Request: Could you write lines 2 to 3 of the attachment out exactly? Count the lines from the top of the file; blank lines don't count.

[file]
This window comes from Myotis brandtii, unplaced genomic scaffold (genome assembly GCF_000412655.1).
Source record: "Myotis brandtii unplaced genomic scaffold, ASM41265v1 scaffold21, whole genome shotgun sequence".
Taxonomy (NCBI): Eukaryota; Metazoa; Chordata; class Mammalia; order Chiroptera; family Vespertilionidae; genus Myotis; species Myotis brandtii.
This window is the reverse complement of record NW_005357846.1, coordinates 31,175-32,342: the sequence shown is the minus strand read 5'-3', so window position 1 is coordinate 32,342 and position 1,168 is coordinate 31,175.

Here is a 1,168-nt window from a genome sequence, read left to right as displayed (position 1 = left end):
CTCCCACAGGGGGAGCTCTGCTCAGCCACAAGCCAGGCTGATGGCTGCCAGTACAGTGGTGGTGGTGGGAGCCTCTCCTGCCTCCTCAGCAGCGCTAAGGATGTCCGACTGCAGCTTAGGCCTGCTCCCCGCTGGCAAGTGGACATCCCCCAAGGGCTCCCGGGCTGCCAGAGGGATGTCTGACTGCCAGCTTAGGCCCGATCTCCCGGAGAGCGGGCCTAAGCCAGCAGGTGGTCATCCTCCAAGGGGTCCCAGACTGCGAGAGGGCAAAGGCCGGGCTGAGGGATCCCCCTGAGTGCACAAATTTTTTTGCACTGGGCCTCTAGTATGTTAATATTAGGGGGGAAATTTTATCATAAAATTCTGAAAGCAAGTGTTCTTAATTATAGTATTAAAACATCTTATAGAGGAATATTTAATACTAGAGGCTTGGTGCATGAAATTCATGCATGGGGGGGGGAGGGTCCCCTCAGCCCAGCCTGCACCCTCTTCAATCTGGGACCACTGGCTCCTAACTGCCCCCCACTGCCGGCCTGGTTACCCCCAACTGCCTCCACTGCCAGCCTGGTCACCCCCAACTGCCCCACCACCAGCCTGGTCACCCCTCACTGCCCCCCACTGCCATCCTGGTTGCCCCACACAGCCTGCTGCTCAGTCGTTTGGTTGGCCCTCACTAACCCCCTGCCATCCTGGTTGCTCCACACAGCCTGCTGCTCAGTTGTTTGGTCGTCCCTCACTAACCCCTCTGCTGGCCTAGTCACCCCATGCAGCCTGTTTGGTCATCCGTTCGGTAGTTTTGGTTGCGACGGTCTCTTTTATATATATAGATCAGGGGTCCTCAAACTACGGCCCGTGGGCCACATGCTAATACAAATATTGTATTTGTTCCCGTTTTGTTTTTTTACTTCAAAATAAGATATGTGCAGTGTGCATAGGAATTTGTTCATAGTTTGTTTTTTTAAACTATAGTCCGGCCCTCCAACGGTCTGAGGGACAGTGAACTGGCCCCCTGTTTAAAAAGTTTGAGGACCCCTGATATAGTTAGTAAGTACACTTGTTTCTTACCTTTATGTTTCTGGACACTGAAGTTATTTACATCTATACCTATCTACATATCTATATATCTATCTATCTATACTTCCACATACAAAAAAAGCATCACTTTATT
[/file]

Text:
Source record: "Myotis brandtii unplaced genomic scaffold, ASM41265v1 scaffold21, whole genome shotgun sequence".
Taxonomy (NCBI): Eukaryota; Metazoa; Chordata; class Mammalia; order Chiroptera; family Vespertilionidae; genus Myotis; species Myotis brandtii.